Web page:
The computerized mount used is a GoTo Altitude-Azimuth Single Fork Arm one with SkyAlign technology and a hand controller with a database of 40,000 celestial objects.
The mount can be powered using 8 AA batteries (not included) or through the use of a 12V AC adapter.
The batteries run out pretty quickly, they may last only 4-5 hours. Then eventually you will have to use another power source.
The tripod is a thinned-out steel model. It is not the usual rock-solid steel tripod that comes with expensive telescope models.
But, it is vastly better than aluminum versions that are common among budget telescopes.
To use its SkyAlign technology, simply input the date, time, your location (the CPC models have built-in GPS that does this for you), and then align the telescope to three bright stars of your choosing.
You do not need to know the names of the stars, you could even pick the Moon or bright planets.
The NexStar Computer system will automatically figure out which stars were chosen and then align the telescope.
There is no need to point the telescope North or to level the optical tube; the initial position of the telescope is irrelevant. This makes for a fast and very easy method for aligning the telescope.
Once the telescope is aligned, you can choose the sky object of your choice from the menu in the hand controller and the NexStar 90SLT will automatically slew itself towards that sky object, which you will be able to see through the eyepiece.
Here’s the Problem!
Although the SkyAlign technology boasts of a 40,000 object database, with the telescope’s small aperture and a focal ratio of f/14, the NexStar 90SLT simply cannot see most of the objects included in the database.
Quite frankly the Celestron NexStar 8SE (review page opens in new tab) is the only telescope that can see all of the 40,000 sky objects in Celestron’s database.
But in the case of NexStar 90SLT, the combination of low light gathering capability and a high focal ratio means that the SkyAlign technology, the database, and the goto mount are going to be extremely undervalued here.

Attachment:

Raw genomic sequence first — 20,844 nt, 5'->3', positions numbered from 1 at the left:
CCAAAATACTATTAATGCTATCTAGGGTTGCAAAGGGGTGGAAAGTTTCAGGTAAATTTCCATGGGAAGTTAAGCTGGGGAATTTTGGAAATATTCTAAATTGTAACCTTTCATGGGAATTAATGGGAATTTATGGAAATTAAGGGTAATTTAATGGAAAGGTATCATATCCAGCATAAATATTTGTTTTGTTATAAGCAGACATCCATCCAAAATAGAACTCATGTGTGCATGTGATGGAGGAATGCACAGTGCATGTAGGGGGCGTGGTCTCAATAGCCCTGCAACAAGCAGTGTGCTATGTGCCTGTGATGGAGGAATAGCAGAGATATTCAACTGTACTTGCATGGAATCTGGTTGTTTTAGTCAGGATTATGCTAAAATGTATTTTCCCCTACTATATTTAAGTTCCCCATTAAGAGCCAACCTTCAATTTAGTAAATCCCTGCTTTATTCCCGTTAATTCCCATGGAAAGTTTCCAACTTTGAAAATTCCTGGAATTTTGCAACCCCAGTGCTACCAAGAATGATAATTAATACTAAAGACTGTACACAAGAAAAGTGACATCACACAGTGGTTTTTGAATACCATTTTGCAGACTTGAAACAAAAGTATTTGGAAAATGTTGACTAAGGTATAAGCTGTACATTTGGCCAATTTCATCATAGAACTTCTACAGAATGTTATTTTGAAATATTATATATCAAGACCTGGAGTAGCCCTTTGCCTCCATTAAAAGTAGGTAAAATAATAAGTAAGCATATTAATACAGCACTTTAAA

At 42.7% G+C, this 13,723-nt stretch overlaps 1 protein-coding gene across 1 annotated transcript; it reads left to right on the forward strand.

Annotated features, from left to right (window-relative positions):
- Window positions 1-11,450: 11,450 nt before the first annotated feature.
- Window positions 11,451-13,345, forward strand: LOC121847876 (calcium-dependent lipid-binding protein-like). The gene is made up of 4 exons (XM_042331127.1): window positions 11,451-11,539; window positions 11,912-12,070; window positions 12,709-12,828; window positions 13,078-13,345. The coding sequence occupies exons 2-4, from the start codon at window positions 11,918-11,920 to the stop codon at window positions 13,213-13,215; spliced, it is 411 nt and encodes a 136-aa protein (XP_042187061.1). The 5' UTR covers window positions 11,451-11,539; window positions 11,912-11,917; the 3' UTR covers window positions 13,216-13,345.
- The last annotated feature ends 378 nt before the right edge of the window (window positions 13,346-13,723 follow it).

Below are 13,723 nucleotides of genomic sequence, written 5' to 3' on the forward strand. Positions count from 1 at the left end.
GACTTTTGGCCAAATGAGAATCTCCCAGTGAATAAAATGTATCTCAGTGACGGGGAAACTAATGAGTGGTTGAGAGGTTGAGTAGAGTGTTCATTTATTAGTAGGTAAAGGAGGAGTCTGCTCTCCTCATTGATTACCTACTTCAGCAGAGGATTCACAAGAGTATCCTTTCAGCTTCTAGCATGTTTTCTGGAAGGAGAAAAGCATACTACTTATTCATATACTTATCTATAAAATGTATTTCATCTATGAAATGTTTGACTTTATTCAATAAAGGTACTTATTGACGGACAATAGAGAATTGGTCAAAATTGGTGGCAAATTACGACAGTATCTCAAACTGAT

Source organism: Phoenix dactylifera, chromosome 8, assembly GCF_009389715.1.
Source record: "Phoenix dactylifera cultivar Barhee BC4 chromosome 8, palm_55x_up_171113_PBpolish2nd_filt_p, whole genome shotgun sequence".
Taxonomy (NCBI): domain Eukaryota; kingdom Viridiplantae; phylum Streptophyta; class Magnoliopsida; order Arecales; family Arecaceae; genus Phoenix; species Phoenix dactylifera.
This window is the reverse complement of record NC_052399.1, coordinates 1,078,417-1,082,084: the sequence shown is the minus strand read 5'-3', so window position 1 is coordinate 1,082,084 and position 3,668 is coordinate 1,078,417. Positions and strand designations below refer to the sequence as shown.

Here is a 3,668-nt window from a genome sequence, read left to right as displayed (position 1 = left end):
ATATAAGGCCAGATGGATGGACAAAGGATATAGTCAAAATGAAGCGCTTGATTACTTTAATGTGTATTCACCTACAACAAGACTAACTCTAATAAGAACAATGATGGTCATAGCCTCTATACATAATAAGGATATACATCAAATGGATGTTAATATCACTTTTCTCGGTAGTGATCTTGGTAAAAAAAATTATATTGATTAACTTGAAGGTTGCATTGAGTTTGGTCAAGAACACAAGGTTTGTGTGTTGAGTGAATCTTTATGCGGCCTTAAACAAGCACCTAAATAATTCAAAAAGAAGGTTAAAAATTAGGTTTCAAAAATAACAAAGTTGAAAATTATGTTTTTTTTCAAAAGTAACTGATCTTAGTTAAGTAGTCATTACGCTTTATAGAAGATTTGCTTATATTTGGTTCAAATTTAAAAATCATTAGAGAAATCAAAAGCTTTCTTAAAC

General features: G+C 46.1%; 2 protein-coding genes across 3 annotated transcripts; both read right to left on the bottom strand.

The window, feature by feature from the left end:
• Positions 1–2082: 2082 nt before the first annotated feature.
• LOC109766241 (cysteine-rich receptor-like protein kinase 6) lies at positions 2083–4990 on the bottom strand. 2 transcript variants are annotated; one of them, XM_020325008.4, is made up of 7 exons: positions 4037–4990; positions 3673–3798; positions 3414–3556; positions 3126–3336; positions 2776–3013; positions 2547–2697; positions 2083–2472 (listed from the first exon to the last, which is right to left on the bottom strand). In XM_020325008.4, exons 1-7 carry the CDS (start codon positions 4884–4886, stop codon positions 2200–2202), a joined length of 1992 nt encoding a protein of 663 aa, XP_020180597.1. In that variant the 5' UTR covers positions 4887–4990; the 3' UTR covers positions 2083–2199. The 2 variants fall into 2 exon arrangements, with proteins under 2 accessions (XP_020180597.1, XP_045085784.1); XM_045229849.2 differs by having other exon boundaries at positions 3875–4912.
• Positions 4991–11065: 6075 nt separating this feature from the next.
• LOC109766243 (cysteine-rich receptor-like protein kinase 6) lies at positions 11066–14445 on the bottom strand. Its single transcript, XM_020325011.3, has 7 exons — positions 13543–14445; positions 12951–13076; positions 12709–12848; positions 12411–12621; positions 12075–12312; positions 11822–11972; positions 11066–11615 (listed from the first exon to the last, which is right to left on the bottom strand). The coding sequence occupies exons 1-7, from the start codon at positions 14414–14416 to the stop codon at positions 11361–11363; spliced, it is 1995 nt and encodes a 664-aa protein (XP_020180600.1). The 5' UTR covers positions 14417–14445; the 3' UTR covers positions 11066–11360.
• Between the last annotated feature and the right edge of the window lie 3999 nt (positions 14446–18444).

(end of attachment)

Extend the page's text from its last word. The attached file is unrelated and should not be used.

The NexStar 90SLT is only good for short exposure astrophotography. This limits you to relatively sharper planetary and Lunar imaging.
As I have mentioned before, with NexStar 90SLT you can take decent pictures of the moon and larger planets.
However, if you are looking to get into serious astrophotography, then look elsewhere. The NexStar 90SLT is not meant for serious astrophotography due to the nature of its alt-azimuth mount.
Make sure that you use a smartphone camera or a lightweight CCD camera to take pictures as the mount is not strong enough to bear the weight of a DSLR.
In the box you’ll be provided with the following:
- NexStar 90 mm Maksutov-Cassegrain SLT OTA.
- NexStar computerized altazimuth mount.
- NexStar tripod, with adjustable stainless steel legs and bubble level.
- Accessory tray.
- NexStar+ hand control.
- StarPointer finderscope/ red dot.
- 1.25-inch Star Diagonal/ Erect Image.
- 1.25-inch 25mm eyepiece (13x magnification).
- 1.25-inch 9mm eyepiece (50x magnification)
- TheSky and First Light/ planetarium software on CD ROM.
- 2 Year Warranty.
The eyepieces are Kellner models. They are budget eyepieces and are enough to get you started, but I highly recommend buying new better-quality eyepieces as soon as you get the hang of the telescope.
Celestron NexStar 90SLT: Limitations
The Celestron NexStar 90SLT boasts of a large database and amazing technology but leaves the user unsatisfied. This telescope is simply far too small to make use of all of the technology and the large database that it advertises.
This is a very good computerized telescope for viewing the moon and planets but not much beyond that.
NexStar 90SLT is quite disappointing when it’s used to view the fainter DSOs.
I also don’t like that Celestron doesn’t provide a built-in battery along with the mount. The mount eats away 8AA batteries pretty rapidly and buying more batteries, even the rechargeable ones just adds to the cost.
The NexStar 90SLT is an excellent computerized telescope that is also affordable, easy to set up, easy to use, and comes with educational information. This telescope allows the beginner to afford to learn more about the nighttime sky, learn the basics of stargazing, and enjoy breathtaking views, all with a minimum of effort.